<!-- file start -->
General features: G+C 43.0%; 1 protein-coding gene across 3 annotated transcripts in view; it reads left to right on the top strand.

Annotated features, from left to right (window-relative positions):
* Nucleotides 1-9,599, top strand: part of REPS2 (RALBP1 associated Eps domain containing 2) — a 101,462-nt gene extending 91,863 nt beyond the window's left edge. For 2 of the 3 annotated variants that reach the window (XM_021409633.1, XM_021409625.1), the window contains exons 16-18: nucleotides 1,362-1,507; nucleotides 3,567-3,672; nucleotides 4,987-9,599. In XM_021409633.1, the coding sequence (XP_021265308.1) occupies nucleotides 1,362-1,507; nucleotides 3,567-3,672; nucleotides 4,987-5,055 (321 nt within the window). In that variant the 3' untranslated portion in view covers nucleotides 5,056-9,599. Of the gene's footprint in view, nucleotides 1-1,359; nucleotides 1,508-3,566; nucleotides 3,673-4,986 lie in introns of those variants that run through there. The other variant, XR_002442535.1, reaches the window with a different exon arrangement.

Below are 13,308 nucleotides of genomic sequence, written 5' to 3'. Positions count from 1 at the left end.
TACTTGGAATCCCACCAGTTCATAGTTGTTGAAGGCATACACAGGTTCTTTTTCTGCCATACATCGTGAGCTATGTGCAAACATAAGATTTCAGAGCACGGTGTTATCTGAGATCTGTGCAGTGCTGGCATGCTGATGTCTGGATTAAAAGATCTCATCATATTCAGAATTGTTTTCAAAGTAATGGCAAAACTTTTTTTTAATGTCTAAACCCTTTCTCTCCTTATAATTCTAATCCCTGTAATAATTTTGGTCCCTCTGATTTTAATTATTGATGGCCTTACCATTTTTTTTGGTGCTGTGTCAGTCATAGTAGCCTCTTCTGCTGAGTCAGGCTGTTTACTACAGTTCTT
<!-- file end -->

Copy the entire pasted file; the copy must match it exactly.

General features: G+C 43.0%; 1 protein-coding gene across 3 annotated transcripts in view; it reads left to right on the top strand.

Annotated features, from left to right (window-relative positions):
* Nucleotides 1-9,599, top strand: part of REPS2 (RALBP1 associated Eps domain containing 2) — a 101,462-nt gene extending 91,863 nt beyond the window's left edge. For 2 of the 3 annotated variants that reach the window (XM_021409633.1, XM_021409625.1), the window contains exons 16-18: nucleotides 1,362-1,507; nucleotides 3,567-3,672; nucleotides 4,987-9,599. In XM_021409633.1, the coding sequence (XP_021265308.1) occupies nucleotides 1,362-1,507; nucleotides 3,567-3,672; nucleotides 4,987-5,055 (321 nt within the window). In that variant the 3' untranslated portion in view covers nucleotides 5,056-9,599. Of the gene's footprint in view, nucleotides 1-1,359; nucleotides 1,508-3,566; nucleotides 3,673-4,986 lie in introns of those variants that run through there. The other variant, XR_002442535.1, reaches the window with a different exon arrangement.

Below are 13,308 nucleotides of genomic sequence, written 5' to 3'. Positions count from 1 at the left end.
TACTTGGAATCCCACCAGTTCATAGTTGTTGAAGGCATACACAGGTTCTTTTTCTGCCATACATCGTGAGCTATGTGCAAACATAAGATTTCAGAGCACGGTGTTATCTGAGATCTGTGCAGTGCTGGCATGCTGATGTCTGGATTAAAAGATCTCATCATATTCAGAATTGTTTTCAAAGTAATGGCAAAACTTTTTTTTAATGTCTAAACCCTTTCTCTCCTTATAATTCTAATCCCTGTAATAATTTTGGTCCCTCTGATTTTAATTATTGATGGCCTTACCATTTTTTTTGGTGCTGTGTCAGTCATAGTAGCCTCTTCTGCTGAGTCAGGCTGTTTACTACAGTTCTT